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Should you use a comma/period after “Thanks”/“Regards” in email signatures?

I see answers on how to end a letter putting a comma after for example sincerely, like:


Is it incorrect to write it without a comma, like the following?


Does the answer change if one used: "Best wishes", "Regards", "Cheers", etc.?


1 Answer 1


If you look at a How to Write A Business Letter manual, the comma will more than likely be there. For business letters it may matter. For personal letters, there are no strict rules.

No, the situation doesn't change with "Best wishes", "Regards", or "Cheers".

  • Worth noting that if read aloud, the comma should also be audible as a pause between the farewell and the name. As a native English speaker, if you didn't emphasize the pause I'd hear "Best of luck, Frank" as wishing best of luck to Frank, rather than Frank himself wishing best of luck to whomever he's writing. Which is kind of odd, now that I think about it, since both statements use a comma when written.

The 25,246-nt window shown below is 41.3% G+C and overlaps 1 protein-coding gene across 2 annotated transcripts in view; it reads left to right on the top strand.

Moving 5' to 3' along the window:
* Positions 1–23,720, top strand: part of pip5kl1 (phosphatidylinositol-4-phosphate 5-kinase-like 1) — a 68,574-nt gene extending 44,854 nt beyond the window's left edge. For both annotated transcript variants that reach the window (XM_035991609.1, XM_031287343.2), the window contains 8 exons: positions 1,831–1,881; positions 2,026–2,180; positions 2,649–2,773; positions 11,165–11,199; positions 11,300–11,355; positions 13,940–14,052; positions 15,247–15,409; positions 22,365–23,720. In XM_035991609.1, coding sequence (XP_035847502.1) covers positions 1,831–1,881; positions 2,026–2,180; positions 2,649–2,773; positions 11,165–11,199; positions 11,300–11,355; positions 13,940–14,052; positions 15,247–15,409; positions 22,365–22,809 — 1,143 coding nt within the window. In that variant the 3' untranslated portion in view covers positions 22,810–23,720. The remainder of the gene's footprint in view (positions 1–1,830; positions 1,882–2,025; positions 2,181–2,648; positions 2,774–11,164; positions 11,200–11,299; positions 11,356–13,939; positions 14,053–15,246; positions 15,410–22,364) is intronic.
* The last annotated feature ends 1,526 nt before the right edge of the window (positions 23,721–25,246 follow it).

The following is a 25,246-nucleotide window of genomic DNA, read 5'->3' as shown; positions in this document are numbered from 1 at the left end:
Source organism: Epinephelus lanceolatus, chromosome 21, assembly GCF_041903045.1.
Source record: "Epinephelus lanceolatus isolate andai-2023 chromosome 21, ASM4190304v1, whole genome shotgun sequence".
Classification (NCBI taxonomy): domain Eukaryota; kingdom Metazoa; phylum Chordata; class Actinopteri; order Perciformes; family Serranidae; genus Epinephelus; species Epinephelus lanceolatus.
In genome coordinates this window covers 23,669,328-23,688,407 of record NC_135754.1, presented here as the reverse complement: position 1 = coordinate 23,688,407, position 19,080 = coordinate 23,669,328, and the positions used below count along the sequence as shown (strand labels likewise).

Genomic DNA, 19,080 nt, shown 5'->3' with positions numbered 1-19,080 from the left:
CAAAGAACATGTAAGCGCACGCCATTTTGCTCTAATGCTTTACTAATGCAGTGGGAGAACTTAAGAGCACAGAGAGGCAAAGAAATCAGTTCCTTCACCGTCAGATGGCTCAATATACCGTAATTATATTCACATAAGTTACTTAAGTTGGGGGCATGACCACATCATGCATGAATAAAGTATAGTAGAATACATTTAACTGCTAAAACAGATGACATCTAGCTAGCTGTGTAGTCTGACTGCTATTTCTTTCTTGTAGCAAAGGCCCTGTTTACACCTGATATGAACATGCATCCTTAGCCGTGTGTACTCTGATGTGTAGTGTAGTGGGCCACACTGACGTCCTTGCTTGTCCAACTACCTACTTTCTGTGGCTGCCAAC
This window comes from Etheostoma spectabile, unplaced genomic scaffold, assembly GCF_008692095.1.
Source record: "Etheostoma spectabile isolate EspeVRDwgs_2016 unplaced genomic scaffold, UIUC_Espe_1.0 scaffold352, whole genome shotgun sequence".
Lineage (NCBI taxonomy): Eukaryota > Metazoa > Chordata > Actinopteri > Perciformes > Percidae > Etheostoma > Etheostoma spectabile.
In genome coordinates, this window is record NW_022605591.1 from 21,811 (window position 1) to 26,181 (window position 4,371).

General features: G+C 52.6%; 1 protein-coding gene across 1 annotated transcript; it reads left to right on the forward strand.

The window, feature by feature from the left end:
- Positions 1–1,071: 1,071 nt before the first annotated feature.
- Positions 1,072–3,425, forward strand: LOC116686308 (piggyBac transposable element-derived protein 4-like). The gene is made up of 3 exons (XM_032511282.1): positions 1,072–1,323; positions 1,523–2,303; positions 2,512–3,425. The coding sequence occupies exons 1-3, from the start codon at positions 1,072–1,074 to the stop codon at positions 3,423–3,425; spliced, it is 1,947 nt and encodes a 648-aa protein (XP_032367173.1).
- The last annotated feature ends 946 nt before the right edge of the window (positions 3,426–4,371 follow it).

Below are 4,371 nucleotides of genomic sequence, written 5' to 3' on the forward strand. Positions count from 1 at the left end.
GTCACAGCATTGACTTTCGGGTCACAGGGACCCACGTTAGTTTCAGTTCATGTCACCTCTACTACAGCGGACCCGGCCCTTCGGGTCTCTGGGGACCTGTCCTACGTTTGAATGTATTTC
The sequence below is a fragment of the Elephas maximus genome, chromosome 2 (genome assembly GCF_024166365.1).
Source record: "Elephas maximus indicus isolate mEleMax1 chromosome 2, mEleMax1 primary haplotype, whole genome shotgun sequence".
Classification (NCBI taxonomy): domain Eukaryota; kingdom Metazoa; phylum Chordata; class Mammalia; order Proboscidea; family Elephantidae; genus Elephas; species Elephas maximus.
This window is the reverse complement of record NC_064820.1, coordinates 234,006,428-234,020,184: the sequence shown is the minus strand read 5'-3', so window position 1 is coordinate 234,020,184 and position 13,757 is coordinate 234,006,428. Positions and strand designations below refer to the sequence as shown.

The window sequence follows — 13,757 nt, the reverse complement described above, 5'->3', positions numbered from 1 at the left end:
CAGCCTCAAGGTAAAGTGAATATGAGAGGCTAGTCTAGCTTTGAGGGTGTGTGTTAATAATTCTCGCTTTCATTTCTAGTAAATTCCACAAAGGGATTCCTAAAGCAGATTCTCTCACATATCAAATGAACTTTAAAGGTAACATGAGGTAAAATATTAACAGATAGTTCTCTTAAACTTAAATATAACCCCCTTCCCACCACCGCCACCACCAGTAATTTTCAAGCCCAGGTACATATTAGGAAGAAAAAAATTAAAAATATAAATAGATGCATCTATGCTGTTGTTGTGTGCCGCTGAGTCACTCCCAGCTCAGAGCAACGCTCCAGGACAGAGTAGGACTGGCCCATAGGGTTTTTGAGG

– KRyan
    Oct 17, 2012 at 4:11
  • You're right about the pause. I think that pitch, stress, and intonation are also involved in the spoken version. If you're wishing the best of luck to Frank, then stress and higher pitch and rising intonation would be on "Best of luck" -- "luck" get primary stress -- and "Frank" would have lower pitch, much less stress (maybe tertiary or no stress at all), and falling intonation. If it's a closing salutation, "luck" has falling intonation, and "Frank" has secondary stress and no falling intonation. This may not be accurate for everyone, but it's what I hear when I say both sentences.
    – user21497
    Oct 17, 2012 at 4:24

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